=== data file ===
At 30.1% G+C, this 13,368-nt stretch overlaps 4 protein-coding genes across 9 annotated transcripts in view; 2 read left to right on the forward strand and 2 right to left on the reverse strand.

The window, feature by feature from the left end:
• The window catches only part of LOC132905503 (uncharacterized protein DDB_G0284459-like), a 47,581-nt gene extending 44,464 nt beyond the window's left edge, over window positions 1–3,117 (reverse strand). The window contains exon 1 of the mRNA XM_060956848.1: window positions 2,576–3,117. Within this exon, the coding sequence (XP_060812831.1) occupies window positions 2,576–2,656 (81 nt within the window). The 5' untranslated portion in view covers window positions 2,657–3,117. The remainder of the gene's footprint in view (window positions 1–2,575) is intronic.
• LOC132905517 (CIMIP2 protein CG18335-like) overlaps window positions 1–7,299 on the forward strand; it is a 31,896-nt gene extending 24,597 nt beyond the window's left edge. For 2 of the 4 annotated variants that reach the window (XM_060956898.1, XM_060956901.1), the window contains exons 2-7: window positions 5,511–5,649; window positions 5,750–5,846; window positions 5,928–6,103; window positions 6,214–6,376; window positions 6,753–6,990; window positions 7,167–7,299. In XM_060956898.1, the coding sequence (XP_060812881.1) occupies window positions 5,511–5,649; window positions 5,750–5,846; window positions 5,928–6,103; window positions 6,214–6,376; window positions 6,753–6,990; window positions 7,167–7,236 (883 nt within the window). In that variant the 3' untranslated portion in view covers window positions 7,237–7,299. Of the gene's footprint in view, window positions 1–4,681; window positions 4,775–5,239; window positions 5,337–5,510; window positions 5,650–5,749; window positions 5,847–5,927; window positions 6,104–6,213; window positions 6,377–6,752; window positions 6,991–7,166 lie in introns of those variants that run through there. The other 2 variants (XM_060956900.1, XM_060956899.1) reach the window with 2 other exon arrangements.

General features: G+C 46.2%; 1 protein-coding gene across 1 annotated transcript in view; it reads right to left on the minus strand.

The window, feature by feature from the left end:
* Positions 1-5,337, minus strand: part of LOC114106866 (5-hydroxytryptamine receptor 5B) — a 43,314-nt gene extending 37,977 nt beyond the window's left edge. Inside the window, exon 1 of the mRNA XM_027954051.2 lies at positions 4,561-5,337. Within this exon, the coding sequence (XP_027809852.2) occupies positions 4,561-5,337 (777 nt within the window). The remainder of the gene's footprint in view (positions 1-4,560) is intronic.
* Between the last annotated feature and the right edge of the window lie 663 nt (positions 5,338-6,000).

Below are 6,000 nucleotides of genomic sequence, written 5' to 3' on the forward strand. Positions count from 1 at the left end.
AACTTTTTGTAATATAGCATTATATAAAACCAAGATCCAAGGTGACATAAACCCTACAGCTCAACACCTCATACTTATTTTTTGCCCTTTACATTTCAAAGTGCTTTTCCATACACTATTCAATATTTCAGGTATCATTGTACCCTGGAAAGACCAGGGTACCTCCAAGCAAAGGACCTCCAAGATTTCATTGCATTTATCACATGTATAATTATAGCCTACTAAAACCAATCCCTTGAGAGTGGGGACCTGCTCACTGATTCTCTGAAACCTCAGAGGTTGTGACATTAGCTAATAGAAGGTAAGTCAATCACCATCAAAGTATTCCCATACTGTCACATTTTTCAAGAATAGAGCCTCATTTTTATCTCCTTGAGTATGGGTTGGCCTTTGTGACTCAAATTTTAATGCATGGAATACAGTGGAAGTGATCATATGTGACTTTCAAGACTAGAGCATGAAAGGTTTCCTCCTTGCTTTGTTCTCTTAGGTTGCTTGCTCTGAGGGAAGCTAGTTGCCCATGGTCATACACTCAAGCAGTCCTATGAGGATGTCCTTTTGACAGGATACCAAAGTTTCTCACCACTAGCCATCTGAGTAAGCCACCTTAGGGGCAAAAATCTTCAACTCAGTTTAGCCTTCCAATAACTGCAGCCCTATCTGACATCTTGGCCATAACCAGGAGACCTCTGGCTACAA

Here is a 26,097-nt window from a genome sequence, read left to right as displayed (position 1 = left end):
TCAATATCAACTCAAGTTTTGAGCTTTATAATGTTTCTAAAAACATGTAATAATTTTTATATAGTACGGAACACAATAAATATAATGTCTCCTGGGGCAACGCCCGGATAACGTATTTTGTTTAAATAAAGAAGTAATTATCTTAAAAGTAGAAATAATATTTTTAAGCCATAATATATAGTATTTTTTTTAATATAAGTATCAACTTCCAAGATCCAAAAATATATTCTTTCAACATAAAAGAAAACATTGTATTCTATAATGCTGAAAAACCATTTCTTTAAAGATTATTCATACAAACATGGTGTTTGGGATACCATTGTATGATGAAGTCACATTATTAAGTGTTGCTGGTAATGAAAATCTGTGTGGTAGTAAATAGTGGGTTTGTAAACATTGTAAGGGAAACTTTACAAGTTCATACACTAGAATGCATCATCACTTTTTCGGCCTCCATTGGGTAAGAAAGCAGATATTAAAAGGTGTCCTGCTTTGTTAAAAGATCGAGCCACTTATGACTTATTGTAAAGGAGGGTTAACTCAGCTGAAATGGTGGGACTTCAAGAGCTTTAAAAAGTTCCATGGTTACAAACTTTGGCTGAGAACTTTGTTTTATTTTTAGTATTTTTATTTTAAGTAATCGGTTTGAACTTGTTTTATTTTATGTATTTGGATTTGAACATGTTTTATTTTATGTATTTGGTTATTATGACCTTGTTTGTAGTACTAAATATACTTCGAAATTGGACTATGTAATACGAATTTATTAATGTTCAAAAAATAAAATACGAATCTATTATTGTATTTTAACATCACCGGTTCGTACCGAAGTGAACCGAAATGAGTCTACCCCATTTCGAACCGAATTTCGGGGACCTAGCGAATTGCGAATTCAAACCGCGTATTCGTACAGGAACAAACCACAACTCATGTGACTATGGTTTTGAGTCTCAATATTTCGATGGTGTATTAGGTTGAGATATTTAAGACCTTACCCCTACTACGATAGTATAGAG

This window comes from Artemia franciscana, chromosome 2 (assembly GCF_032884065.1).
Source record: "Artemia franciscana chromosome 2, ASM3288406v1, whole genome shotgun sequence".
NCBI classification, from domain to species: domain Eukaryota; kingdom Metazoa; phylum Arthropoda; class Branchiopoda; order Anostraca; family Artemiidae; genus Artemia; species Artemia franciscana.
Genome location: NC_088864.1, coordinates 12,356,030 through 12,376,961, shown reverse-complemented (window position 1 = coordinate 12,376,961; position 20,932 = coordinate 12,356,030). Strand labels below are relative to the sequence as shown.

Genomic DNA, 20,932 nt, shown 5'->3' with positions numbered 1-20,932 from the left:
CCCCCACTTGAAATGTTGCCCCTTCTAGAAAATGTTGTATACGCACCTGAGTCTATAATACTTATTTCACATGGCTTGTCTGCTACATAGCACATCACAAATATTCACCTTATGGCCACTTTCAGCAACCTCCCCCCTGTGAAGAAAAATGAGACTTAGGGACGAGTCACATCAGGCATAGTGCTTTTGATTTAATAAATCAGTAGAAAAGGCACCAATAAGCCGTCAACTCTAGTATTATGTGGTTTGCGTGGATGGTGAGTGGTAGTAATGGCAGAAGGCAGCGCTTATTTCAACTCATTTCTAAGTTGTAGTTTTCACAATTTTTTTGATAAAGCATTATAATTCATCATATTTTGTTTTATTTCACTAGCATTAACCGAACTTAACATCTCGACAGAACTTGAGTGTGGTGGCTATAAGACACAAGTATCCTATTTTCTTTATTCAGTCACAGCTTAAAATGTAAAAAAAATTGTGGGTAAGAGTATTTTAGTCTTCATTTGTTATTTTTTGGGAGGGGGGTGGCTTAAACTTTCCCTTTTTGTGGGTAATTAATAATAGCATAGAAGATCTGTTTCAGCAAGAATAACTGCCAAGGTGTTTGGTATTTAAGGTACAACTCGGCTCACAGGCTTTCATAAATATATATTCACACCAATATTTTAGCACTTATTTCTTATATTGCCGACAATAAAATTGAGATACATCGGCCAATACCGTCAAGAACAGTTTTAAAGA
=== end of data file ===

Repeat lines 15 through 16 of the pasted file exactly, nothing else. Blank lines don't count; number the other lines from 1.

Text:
NCBI classification, from domain to species: domain Eukaryota; kingdom Metazoa; phylum Arthropoda; class Branchiopoda; order Anostraca; family Artemiidae; genus Artemia; species Artemia franciscana.
Genome location: NC_088864.1, coordinates 12,356,030 through 12,376,961, shown reverse-complemented (window position 1 = coordinate 12,376,961; position 20,932 = coordinate 12,356,030). Strand labels below are relative to the sequence as shown.